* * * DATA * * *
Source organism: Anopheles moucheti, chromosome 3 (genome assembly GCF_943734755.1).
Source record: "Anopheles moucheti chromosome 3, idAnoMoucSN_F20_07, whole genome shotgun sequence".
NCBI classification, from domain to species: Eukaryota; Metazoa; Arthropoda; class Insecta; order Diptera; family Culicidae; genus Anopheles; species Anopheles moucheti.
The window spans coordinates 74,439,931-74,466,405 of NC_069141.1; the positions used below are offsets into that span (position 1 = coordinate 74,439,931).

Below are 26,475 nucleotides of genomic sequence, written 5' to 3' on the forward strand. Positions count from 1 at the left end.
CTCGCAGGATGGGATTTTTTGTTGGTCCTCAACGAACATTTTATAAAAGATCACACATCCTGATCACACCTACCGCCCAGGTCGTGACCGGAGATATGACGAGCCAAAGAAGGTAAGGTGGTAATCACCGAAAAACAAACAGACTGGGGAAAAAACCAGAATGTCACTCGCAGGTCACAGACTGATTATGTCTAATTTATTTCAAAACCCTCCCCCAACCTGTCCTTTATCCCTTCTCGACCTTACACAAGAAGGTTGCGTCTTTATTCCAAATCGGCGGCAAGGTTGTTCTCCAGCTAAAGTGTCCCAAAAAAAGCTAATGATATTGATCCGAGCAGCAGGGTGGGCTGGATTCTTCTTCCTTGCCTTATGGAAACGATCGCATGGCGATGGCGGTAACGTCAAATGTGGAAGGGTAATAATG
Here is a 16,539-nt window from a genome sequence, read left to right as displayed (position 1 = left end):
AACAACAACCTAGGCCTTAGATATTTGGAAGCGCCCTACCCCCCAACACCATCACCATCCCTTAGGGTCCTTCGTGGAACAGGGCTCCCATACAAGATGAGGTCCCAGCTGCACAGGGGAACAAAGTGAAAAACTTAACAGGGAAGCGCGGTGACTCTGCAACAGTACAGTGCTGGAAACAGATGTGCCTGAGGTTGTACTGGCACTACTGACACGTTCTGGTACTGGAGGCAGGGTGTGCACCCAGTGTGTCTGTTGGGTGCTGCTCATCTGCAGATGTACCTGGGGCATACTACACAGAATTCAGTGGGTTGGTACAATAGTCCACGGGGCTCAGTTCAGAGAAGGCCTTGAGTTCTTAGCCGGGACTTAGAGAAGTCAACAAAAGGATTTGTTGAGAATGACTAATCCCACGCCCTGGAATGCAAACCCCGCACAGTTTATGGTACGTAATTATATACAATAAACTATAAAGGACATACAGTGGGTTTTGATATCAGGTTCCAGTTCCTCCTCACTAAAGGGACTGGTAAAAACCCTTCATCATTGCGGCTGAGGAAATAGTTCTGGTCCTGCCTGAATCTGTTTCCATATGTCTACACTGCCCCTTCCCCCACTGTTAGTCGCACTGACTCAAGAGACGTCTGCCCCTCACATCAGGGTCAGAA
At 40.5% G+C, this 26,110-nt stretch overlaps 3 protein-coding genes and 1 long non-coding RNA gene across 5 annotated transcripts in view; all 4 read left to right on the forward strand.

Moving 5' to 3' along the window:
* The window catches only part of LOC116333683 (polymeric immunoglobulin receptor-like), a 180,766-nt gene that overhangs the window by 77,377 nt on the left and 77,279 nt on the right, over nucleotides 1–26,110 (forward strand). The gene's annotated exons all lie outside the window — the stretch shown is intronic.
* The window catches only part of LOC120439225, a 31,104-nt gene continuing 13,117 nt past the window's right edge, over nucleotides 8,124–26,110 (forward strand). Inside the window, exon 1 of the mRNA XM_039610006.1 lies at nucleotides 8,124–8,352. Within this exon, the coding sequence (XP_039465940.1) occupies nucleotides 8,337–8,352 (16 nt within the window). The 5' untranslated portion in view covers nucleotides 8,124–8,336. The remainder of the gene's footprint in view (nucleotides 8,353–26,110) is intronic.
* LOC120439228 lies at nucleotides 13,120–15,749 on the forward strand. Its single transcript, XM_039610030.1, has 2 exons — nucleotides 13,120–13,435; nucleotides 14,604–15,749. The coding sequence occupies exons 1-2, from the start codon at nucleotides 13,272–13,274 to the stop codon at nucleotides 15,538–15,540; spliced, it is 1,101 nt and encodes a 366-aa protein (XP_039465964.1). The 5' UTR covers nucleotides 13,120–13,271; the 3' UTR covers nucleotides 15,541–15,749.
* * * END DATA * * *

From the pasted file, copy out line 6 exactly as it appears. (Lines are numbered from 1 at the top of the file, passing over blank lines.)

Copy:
CTCGCAGGATGGGATTTTTTGTTGGTCCTCAACGAACATTTTATAAAAGATCACACATCCTGATCACACCTACCGCCCAGGTCGTGACCGGAGATATGACGAGCCAAAGAAGGTAAGGTGGTAATCACCGAAAAACAAACAGACTGGGGAAAAAACCAGAATGTCACTCGCAGGTCACAGACTGATTATGTCTAATTTATTTCAAAACCCTCCCCCAACCTGTCCTTTATCCCTTCTCGACCTTACACAAGAAGGTTGCGTCTTTATTCCAAATCGGCGGCAAGGTTGTTCTCCAGCTAAAGTGTCCCAAAAAAAGCTAATGATATTGATCCGAGCAGCAGGGTGGGCTGGATTCTTCTTCCTTGCCTTATGGAAACGATCGCATGGCGATGGCGGTAACGTCAAATGTGGAAGGGTAATAATG